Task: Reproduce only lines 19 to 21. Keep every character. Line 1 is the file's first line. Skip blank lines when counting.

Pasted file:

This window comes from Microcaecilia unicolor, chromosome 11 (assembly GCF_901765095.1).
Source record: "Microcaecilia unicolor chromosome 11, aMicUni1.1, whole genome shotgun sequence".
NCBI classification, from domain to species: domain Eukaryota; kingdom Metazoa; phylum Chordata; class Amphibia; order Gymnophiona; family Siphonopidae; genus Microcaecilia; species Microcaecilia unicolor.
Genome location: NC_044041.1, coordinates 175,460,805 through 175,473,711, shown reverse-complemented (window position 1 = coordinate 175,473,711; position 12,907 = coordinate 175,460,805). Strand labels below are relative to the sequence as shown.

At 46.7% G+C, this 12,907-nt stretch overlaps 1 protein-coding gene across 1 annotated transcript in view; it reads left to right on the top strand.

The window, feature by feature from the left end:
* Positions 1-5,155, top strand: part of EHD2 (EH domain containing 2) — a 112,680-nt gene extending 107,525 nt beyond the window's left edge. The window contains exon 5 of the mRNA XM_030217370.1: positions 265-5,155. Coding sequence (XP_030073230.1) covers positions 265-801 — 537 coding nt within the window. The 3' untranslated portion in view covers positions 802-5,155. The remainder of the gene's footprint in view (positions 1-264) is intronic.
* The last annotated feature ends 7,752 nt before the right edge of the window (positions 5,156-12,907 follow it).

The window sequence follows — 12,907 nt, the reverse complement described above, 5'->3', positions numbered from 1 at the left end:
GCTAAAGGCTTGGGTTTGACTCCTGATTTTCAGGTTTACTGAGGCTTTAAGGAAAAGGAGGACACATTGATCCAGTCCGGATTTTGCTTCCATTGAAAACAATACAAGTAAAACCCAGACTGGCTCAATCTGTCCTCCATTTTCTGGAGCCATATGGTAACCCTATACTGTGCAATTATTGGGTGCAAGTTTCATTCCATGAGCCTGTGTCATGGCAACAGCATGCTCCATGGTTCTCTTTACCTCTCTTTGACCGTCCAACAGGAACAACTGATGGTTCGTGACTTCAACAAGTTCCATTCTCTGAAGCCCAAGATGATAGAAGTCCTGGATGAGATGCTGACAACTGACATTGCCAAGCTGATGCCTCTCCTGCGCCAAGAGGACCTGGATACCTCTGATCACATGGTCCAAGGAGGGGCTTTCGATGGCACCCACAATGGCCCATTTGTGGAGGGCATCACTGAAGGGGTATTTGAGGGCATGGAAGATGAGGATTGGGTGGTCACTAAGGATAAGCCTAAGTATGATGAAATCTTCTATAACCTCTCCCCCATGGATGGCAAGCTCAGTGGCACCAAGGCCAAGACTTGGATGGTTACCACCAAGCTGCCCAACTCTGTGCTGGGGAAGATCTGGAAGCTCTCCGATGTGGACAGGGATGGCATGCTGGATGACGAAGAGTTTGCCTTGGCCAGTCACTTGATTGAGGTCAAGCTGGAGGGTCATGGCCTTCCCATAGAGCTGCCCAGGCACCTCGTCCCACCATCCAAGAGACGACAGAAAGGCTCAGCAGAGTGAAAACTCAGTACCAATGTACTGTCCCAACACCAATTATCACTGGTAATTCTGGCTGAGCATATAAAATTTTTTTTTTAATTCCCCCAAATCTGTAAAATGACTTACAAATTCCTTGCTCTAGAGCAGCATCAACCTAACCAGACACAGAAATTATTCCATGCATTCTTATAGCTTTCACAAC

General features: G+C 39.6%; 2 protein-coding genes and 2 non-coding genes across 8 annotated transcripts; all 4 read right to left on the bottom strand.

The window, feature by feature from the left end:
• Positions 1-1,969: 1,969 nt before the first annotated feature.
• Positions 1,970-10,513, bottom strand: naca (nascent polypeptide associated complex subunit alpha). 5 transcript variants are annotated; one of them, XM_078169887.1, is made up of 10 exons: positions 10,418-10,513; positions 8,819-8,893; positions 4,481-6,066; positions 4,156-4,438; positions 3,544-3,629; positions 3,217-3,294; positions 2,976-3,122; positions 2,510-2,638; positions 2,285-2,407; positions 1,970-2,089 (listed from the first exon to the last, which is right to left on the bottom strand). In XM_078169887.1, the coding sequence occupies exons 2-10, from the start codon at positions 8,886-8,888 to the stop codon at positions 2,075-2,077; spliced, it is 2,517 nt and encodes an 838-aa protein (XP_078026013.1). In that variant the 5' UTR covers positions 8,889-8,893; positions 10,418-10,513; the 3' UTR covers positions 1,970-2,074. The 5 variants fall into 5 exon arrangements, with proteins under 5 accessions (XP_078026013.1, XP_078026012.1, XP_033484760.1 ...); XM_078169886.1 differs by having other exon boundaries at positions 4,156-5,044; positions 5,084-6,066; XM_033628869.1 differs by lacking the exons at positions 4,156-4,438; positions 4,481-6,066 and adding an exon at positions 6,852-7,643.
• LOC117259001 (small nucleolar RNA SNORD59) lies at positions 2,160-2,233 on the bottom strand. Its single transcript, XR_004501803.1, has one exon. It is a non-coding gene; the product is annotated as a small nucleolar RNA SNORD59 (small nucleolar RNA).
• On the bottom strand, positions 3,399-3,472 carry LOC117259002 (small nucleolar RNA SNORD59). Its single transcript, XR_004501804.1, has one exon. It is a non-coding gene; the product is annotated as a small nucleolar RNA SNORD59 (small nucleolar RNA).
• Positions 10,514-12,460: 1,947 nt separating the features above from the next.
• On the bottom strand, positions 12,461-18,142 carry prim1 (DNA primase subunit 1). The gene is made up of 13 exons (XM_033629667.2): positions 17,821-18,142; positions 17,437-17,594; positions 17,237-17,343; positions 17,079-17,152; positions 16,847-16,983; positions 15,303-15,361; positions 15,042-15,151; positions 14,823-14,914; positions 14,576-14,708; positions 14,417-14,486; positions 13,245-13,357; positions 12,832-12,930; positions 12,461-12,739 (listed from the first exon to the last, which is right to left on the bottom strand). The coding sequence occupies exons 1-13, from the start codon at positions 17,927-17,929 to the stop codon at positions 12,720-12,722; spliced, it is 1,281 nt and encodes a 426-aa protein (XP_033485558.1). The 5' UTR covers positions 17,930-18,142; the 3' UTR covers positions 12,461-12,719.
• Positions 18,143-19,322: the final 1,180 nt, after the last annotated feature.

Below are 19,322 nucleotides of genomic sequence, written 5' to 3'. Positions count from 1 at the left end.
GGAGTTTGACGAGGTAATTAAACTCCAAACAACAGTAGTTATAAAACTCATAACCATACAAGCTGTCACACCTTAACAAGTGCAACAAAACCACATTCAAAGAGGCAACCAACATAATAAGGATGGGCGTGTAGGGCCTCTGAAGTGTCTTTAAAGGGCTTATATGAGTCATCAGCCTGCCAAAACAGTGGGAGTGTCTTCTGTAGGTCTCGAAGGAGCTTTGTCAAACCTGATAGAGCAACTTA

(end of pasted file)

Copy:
• Positions 18,143-19,322: the final 1,180 nt, after the last annotated feature.

Below are 19,322 nucleotides of genomic sequence, written 5' to 3'. Positions count from 1 at the left end.
GGAGTTTGACGAGGTAATTAAACTCCAAACAACAGTAGTTATAAAACTCATAACCATACAAGCTGTCACACCTTAACAAGTGCAACAAAACCACATTCAAAGAGGCAACCAACATAATAAGGATGGGCGTGTAGGGCCTCTGAAGTGTCTTTAAAGGGCTTATATGAGTCATCAGCCTGCCAAAACAGTGGGAGTGTCTTCTGTAGGTCTCGAAGGAGCTTTGTCAAACCTGATAGAGCAACTTA